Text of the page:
The Rutherford Institute, The Competitive Enterprise Institute and the National Center for Transgender Equality are complaining that “Whole Body Imagers,” the body scanners that passengers must go through at security checkpoints to board a plane. They were first implemented in 2007 in an attempt to increase security in post 9/11 but have come under heavy criticism for giving what critics call a revealing and intimate look at passengers’ bodies.
"There is no regulation controlling the use of body scanners right now," the Competitive Enterprise Institute's Marc Scribner said. "TSA has been using scanners the last seven years but that entire span of time they've been operating without a [ny] regulation."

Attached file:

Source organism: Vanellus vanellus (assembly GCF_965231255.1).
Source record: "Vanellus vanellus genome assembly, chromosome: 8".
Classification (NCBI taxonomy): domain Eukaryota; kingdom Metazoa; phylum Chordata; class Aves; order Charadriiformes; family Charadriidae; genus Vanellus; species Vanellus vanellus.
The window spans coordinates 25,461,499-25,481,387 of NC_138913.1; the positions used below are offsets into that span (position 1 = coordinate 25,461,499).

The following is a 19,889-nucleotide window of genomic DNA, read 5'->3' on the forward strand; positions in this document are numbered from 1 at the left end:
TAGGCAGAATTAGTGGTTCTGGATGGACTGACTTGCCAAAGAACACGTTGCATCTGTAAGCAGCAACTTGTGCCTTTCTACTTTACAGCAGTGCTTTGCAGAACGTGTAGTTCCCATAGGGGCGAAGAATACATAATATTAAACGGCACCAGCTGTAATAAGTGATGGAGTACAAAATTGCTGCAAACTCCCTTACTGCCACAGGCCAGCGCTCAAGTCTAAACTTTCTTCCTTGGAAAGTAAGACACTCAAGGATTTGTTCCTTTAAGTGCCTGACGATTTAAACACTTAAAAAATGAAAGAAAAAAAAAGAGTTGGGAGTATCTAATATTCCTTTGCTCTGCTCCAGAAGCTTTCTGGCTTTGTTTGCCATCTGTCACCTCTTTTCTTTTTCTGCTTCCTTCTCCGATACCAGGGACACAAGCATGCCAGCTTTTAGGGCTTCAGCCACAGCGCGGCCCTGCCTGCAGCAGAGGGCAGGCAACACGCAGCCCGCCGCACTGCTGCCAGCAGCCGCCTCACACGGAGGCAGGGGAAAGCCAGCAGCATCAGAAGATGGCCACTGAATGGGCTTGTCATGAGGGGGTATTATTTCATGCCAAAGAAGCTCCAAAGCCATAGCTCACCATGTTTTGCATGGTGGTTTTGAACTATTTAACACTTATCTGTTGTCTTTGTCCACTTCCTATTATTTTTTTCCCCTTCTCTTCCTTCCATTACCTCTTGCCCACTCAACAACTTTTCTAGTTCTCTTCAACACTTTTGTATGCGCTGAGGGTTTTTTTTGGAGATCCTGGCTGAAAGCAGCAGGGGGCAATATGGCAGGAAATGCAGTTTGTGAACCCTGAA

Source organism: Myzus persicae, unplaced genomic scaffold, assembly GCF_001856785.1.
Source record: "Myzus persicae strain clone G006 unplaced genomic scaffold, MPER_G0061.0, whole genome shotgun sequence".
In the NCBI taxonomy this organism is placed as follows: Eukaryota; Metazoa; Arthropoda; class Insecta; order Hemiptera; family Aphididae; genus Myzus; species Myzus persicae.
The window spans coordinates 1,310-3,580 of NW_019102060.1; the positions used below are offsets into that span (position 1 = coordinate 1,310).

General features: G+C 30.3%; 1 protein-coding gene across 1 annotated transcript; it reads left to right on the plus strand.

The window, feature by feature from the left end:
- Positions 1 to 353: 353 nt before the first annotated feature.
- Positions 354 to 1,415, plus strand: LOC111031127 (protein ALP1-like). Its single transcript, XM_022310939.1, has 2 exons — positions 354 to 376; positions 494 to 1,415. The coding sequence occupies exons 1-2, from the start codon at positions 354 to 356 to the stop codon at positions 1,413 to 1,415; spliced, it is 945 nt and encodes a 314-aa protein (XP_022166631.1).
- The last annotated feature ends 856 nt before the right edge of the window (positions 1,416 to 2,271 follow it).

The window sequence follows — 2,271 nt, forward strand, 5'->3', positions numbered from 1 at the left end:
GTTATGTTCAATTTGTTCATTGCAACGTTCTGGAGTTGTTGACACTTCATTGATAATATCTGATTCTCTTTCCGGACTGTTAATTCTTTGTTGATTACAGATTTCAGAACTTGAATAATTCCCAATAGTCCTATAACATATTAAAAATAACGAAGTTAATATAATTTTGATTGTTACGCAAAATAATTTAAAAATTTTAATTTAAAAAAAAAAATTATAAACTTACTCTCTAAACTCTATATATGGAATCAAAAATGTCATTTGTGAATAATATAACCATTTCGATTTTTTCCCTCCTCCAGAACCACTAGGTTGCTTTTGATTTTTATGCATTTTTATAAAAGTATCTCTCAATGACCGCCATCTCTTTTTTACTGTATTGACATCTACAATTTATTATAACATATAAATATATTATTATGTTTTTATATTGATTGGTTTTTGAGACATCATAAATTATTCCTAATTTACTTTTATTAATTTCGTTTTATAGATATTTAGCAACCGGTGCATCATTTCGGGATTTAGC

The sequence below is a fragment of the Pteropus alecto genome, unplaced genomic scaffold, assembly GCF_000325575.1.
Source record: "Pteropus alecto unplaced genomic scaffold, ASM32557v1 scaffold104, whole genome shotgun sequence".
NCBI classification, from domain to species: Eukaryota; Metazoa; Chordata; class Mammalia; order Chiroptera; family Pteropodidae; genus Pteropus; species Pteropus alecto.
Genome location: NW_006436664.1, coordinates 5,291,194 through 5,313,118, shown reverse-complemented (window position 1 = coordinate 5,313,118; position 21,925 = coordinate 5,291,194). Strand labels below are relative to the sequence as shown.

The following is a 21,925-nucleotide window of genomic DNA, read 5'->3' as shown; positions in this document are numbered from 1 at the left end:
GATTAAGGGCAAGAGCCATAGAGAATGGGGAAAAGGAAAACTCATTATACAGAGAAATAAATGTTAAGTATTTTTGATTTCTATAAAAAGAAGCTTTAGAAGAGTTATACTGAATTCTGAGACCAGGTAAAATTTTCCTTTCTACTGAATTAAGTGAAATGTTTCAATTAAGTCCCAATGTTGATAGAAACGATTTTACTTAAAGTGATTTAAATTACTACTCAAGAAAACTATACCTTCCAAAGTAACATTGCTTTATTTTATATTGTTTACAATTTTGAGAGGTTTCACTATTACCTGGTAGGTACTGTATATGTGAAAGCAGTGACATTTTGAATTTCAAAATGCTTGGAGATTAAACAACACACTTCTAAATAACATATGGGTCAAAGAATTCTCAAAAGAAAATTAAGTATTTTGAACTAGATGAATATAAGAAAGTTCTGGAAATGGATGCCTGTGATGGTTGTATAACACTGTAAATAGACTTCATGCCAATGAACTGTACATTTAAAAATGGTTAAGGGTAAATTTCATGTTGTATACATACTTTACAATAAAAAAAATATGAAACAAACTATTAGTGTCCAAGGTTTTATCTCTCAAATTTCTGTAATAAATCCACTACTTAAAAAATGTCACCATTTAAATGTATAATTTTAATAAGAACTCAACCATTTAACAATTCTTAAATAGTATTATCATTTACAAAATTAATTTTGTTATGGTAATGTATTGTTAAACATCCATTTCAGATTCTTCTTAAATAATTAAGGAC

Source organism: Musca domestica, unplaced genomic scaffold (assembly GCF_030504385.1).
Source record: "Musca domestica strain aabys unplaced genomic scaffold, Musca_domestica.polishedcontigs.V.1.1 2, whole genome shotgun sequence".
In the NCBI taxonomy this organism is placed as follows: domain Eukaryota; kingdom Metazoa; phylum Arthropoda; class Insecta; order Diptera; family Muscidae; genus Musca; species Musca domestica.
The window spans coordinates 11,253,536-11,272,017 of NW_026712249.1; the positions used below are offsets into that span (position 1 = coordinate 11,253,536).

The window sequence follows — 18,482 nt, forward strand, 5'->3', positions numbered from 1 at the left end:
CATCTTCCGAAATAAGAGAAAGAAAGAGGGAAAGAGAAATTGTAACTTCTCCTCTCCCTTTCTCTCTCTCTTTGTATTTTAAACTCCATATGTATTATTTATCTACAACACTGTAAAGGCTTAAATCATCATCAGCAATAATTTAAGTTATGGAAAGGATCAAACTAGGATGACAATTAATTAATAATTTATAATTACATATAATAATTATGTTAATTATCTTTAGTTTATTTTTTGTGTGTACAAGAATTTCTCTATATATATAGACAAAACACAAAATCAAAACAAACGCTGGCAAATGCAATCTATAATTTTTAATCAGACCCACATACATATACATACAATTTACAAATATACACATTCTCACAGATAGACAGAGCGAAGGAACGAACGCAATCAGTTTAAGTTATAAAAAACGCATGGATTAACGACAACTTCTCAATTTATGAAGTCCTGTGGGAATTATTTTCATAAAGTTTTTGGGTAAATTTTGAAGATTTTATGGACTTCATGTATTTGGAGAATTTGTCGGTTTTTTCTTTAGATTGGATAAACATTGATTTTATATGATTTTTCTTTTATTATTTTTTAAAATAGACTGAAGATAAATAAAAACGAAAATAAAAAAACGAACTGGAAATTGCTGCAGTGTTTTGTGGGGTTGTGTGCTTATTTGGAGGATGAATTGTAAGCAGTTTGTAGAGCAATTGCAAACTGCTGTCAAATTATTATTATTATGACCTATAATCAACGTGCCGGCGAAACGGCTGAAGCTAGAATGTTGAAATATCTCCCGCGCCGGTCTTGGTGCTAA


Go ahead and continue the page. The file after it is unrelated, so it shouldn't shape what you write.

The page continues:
John W. Whitehead, president of The Rutherford Institute, alleges that the scanners are the result of corruption.
Only last month, the TSA was found to have grossly failed in an internal audit of how effective their system is in stopping passengers who may be carrying dangerous items.
Homeland Security Secretary Jeh Johnson has since ordered the agency to adopt an improvement plan that will require a greater security crackdown likely leading to even longer wait times for travelers.